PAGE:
What made the F-4 Phantom special?
In the 1950s, McDonnell Aircraft began the development of what was once described as one of the greatest fighters of the post-World War II era.
Originally developed as an attack aircraft with four 20mm guns, the F-4 Phantom evolved into an advanced – yet gun-less – all-weather interceptor that was equipped with advanced radar and missile armament.
Soon after, the aircraft was adopted by the United States Marine Corps and the United States Air Force. The tandem two-seat, twin-engine, all-weather, long-range supersonic jet interceptor and fighter-bomber proved to be ideally suited to the military’s needs during the Cold War.
It was well armed, and could carry more than 18,000 pounds (8,400 kg) of weapons on nine external hardpoints, including air-to-air missiles, air-to-ground missiles, and various bombs. Later models also incorporated the M61 Vulcan rotary cannon to give the warbird a bit more firepower. The aircraft was also equipped with Westinghouse APQ-72 radar, IR detector in a small fairing under the nose.
Phantom or Phantom II
The aircraft had numerous colorful nicknames, including the “Spook,” “Flying Brick,” “Double Ugly,” “Rhino” and “Big Iron Sled.” However, it was officially named Phantom II on July 3, 1959, during a ceremony held at the McDonnell plant in St. Louis, Mo., to celebrate the company’s 20th anniversary
However, over time, the numeral “II” had been discontinued; the F-4 had become the only Phantom.
Able to travel at twice the speed of sound – Mach 2.2 – the McDonnell Douglas F-4 Phantom II set sixteen records for speed, altitude and time-to-climb; establishing the world altitude record at 98,556 feet in 1959 and the speed record of 1,604 mph on a 15-mile circuit in 1961.
It was the only aircraft used by both U.S. military flight demonstration teams: the Navy Blue Angels and the Air Force Thunderbirds; which flew the Phantom II from 1969 to 1973.
It F-4 took part in multiple combat operations during the Vietnam War. The Air Force sent its first F-4Cs to Southeast Asia in 1965, where they conducted air-to-air missions against North Vietnamese fighters as well as attacking ground targets. In its air-to-ground role, the F-4C could carry twice the normal load of a WWII B-17.
The F-4 Phantom II remained in service throughout the Cold War and even took part in Operation Desert Storm in Iraq before being retired by the U.S. military in 1996.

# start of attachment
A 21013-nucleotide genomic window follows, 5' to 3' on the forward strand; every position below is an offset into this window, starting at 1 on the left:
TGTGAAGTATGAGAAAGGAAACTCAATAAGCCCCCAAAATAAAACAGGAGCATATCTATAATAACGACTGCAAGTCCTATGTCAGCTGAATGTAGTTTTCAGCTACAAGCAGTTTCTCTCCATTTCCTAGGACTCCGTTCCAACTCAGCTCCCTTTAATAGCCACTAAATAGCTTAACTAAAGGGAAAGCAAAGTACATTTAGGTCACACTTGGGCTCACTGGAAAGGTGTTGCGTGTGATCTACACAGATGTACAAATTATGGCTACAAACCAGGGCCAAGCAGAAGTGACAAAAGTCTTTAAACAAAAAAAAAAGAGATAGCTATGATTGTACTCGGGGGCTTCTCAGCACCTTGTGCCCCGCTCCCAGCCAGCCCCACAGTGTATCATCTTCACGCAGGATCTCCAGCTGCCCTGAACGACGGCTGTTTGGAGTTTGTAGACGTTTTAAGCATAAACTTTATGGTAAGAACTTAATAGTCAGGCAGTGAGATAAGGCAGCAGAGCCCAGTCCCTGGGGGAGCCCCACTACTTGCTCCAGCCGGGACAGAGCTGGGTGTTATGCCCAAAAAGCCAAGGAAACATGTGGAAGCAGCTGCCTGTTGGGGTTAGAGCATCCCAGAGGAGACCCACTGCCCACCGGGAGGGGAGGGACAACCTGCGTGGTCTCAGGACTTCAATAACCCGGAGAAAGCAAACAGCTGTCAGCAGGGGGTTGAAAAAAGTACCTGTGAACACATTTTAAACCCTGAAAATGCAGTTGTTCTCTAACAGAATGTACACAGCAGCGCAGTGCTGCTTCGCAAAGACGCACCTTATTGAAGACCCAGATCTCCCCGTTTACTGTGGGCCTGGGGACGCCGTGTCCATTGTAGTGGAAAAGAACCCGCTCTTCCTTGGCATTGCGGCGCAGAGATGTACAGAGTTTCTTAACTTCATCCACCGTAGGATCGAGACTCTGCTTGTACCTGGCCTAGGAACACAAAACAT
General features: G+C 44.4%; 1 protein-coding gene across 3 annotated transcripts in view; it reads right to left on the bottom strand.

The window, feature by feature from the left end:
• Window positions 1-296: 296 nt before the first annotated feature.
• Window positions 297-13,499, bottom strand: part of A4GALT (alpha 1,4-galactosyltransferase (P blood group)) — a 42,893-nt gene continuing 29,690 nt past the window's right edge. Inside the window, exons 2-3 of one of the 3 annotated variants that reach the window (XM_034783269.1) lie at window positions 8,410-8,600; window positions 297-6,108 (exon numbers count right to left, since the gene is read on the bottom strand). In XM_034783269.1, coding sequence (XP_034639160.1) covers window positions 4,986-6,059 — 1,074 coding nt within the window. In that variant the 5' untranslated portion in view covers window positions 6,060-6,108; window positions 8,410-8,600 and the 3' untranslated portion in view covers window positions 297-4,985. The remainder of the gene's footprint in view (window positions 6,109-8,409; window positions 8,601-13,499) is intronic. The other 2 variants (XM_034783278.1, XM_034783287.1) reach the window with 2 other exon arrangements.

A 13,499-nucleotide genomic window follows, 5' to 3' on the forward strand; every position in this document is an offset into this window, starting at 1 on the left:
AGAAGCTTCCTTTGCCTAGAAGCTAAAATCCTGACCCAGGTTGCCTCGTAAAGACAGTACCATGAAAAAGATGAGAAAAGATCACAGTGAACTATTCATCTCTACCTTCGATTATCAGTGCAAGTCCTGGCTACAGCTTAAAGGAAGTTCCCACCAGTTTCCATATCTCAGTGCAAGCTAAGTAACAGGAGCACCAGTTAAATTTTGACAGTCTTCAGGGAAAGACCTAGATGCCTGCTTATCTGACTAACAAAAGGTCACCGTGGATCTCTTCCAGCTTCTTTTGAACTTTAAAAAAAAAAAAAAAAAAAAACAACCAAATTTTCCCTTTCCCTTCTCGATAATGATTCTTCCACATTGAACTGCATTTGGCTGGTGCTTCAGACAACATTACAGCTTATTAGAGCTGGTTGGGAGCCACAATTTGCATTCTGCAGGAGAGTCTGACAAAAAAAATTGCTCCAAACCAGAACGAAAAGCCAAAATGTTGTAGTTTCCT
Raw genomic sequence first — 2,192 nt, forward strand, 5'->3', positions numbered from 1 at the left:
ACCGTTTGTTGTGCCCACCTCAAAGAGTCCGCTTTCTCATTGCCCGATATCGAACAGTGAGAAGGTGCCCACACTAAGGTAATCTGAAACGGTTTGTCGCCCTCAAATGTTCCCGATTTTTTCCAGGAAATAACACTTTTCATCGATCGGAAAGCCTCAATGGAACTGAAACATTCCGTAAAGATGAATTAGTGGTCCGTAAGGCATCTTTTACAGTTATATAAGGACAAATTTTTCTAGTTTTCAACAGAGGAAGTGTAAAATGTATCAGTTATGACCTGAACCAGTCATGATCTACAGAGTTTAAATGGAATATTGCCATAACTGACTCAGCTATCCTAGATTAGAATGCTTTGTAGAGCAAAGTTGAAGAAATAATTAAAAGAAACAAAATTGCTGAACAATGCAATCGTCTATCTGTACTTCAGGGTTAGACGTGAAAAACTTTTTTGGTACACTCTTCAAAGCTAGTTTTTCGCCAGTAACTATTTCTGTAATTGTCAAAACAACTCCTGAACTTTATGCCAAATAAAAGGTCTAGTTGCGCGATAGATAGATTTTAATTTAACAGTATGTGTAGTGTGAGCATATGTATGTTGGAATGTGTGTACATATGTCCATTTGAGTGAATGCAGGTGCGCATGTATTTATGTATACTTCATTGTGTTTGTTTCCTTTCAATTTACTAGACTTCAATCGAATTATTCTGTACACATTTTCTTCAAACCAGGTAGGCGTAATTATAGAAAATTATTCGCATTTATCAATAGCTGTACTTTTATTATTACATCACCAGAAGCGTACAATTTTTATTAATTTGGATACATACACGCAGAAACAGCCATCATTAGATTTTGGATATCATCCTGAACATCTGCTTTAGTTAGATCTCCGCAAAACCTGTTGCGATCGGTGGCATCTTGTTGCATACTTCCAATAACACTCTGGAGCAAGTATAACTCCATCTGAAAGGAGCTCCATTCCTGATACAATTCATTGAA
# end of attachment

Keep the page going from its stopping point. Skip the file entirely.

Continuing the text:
Between 1958 and 1981, a total of 5,068 aircraft were built by McDonnell Douglas – making it the most produced American supersonic military aircraft in history – while another 127 were built by Mitsubishi in Japan.
In addition to service with the U.S. military, the Phantom II was adopted by nearly a dozen other countries including Australia, Egypt, Germany, Greece, Iran, Israel, Japan, South Korea, Spain, Turkey, and the UK.
Some of the aircraft in foreign service were still operational as of last year.
The Phabulous Phantom
Powered by two 17,900-pound-thrust General Electric J79-GE-17 jet engines, the aircraft offered a maximum speed of 1,485mph, and a range of 1,750 miles. The F-4 had an initial climb rate of more than 41,000ft/min, while its service ceiling was 56,100 feet.
The F-4 Phantom II featured nine external hardpoints, which provided a capacity to carry up to 15,983lb (7,250kg) of payload, and the aircraft was equipped to carry air-to-air and air-to-ground missiles, as well as unguided, guided and nuclear bombs. It was also armed with an internal 20mm nose-mounted M-61 ‘Vulcan’ cannon.
During its service career, the F-4 Phantom II was widely employed as an interceptor by the United States Navy, while the Marine Corps utilized the aircraft as a ground support bomber.
Additionally, the F-4 was able to undertake air superiority missions, close air support, interception, air defense suppression, long-range strike, fleet defense and attack and reconnaissance missions.
The all-weather aircraft could also be pressed into service for short training missions or exercises in search of anti-aircraft defense systems.
While the F-4 was retired in 1996, the aircraft has been utilized in a new role – serving as aerial targets for the next generation of U.S. military aviators. According to Boeing (which merged with McDonnell Douglas in 1997) modified Phantoms designated QF-4 were used as remotely controlled aerial targets over the Gulf of Mexico in 2014 to test pilots, and other aircraft such as drones and weapons at Tyndall Air Force Base (AFB) near Panama City, Fla.
Now a Senior Editor for 1945, Peter Suciu is a Michigan-based writer who has contributed to more than four dozen magazines, newspapers and websites. He regularly writes about military hardware, and is the author of several books on military headgear including A Gallery of Military Headdress, which is available on Amazon.com. Peter is also a Contributing Writer for Forbes.